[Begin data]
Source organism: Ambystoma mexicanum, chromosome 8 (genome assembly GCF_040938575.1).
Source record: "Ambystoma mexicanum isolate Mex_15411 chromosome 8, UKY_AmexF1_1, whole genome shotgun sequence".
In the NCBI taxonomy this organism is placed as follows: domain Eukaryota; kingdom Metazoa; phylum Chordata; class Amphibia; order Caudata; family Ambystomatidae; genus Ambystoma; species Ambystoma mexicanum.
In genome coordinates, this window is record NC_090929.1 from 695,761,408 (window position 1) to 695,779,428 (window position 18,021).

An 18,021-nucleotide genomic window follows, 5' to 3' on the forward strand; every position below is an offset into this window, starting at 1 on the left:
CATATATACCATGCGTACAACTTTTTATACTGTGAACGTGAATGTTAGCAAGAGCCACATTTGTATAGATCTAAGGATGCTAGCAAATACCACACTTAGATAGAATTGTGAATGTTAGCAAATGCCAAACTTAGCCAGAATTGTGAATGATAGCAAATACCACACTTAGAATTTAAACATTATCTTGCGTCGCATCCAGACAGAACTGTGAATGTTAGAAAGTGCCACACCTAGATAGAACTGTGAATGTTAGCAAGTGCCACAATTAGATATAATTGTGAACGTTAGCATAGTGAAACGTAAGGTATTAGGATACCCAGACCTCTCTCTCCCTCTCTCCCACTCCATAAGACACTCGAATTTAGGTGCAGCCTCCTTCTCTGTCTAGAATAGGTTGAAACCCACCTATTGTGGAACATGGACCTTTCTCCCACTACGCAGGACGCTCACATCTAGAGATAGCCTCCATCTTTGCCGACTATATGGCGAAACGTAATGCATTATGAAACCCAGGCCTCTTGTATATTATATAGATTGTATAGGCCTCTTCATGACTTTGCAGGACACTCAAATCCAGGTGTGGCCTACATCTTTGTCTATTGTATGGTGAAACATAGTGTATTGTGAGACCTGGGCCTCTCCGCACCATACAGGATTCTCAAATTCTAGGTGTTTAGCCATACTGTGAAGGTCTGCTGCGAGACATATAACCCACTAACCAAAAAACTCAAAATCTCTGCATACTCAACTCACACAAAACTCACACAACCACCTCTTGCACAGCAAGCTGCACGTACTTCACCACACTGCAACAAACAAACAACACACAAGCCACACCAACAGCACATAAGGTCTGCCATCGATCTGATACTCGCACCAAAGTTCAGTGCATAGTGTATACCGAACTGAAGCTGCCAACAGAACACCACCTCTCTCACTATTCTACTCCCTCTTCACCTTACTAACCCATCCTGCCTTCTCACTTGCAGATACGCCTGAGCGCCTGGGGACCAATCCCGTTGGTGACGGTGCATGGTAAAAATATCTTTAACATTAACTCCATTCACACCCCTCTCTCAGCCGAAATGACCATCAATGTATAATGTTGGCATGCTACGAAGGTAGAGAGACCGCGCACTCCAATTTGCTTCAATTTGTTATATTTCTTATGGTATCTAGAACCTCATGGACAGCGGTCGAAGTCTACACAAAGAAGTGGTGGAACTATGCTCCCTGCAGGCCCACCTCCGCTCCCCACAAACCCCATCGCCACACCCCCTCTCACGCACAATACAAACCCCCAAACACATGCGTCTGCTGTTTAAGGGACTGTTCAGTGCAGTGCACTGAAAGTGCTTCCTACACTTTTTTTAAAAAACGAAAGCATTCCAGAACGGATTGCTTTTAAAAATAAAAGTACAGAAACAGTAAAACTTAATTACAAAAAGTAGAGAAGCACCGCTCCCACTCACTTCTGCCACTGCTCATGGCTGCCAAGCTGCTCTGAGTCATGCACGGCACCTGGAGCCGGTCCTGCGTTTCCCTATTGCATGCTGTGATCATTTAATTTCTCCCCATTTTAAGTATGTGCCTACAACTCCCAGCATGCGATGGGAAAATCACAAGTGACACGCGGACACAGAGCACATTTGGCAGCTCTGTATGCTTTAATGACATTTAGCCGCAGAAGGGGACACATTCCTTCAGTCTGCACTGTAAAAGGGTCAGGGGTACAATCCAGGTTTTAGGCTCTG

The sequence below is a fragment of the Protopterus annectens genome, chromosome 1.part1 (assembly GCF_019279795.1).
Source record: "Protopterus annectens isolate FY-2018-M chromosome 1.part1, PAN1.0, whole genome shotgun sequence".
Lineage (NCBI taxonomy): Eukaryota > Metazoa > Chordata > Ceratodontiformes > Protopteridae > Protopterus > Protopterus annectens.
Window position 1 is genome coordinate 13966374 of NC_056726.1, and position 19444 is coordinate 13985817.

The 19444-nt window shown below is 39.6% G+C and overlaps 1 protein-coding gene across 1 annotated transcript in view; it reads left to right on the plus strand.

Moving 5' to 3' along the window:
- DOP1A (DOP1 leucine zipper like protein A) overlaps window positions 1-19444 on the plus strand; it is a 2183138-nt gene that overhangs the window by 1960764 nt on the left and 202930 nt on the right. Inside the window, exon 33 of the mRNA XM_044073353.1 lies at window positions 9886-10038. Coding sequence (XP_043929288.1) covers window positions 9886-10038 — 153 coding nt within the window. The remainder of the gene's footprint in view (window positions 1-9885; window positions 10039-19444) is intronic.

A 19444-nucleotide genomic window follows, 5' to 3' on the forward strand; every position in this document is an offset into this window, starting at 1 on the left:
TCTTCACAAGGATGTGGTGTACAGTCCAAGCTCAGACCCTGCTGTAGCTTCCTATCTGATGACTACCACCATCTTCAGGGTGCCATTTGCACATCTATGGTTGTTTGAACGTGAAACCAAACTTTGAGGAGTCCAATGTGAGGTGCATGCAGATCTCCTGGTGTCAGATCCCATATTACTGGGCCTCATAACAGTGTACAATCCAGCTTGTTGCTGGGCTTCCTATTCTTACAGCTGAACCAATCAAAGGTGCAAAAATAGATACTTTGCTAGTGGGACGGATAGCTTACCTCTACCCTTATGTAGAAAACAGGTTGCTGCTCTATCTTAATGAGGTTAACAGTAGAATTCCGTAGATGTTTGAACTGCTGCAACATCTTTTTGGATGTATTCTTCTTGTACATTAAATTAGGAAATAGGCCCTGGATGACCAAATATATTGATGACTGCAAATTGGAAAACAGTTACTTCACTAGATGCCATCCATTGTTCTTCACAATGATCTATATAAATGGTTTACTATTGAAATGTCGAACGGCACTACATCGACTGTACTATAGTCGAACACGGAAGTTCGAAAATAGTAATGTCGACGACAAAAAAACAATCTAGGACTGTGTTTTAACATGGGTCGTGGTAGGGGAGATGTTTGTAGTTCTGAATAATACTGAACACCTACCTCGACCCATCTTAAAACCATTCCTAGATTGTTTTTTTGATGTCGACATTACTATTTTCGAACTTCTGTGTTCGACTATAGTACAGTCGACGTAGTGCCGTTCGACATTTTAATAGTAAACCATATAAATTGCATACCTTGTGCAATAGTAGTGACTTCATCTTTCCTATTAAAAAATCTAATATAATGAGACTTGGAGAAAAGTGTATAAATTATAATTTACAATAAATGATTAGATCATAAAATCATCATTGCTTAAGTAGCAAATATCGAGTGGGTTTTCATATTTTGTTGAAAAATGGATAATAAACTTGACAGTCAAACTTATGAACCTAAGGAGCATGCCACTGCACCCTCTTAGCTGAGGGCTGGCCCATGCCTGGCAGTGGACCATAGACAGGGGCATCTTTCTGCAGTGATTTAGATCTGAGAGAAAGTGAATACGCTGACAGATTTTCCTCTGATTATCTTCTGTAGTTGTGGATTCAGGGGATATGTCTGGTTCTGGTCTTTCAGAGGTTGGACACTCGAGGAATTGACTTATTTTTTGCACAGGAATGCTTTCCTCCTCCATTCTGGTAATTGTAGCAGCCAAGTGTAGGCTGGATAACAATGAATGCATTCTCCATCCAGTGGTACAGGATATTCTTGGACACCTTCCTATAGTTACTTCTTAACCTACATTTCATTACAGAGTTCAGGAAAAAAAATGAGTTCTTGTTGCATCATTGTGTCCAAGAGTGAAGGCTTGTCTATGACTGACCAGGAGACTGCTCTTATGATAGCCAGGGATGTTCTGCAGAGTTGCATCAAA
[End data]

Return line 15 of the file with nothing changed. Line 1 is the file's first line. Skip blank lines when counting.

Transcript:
TCTTCACAAGGATGTGGTGTACAGTCCAAGCTCAGACCCTGCTGTAGCTTCCTATCTGATGACTACCACCATCTTCAGGGTGCCATTTGCACATCTATGGTTGTTTGAACGTGAAACCAAACTTTGAGGAGTCCAATGTGAGGTGCATGCAGATCTCCTGGTGTCAGATCCCATATTACTGGGCCTCATAACAGTGTACAATCCAGCTTGTTGCTGGGCTTCCTATTCTTACAGCTGAACCAATCAAAGGTGCAAAAATAGATACTTTGCTAGTGGGACGGATAGCTTACCTCTACCCTTATGTAGAAAACAGGTTGCTGCTCTATCTTAATGAGGTTAACAGTAGAATTCCGTAGATGTTTGAACTGCTGCAACATCTTTTTGGATGTATTCTTCTTGTACATTAAATTAGGAAATAGGCCCTGGATGACCAAATATATTGATGACTGCAAATTGGAAAACAGTTACTTCACTAGATGCCATCCATTGTTCTTCACAATGATCTATATAAATGGTTTACTATTGAAATGTCGAACGGCACTACATCGACTGTACTATAGTCGAACACGGAAGTTCGAAAATAGTAATGTCGACGACAAAAAAACAATCTAGGACTGTGTTTTAACATGGGTCGTGGTAGGGGAGATGTTTGTAGTTCTGAATAATACTGAACACCTACCTCGACCCATCTTAAAACCATTCCTAGATTGTTTTTTTGATGTCGACATTACTATTTTCGAACTTCTGTGTTCGACTATAGTACAGTCGACGTAGTGCCGTTCGACATTTTAATAGTAAACCATATAAATTGCATACCTTGTGCAATAGTAGTGACTTCATCTTTCCTATTAAAAAATCTAATATAATGAGACTTGGAGAAAAGTGTATAAATTATAATTTACAATAAATGATTAGATCATAAAATCATCATTGCTTAAGTAGCAAATATCGAGTGGGTTTTCATATTTTGTTGAAAAATGGATAATAAACTTGACAGTCAAACTTATGAACCTAAGGAGCATGCCACTGCACCCTCTTAGCTGAGGGCTGGCCCATGCCTGGCAGTGGACCATAGACAGGGGCATCTTTCTGCAGTGATTTAGATCTGAGAGAAAGTGAATACGCTGACAGATTTTCCTCTGATTATCTTCTGTAGTTGTGGATTCAGGGGATATGTCTGGTTCTGGTCTTTCAGAGGTTGGACACTCGAGGAATTGACTTATTTTTTGCACAGGAATGCTTTCCTCCTCCATTCTGGTAATTGTAGCAGCCAAGTGTAGGCTGGATAACAATGAATGCATTCTCCATCCAGTGGTACAGGATATTCTTGGACACCTTCCTATAGTTACTTCTTAACCTACATTTCATTACAGAGTTCAGGAAAAAAAATGAGTTCTTGTTGCATCATTGTGTCCAAGAGTGAAGGCTTGTCTATGACTGACCAGGAGACTGCTCTTATGATAGCCAGGGATGTTCTGCAGAGTTGCATCAAA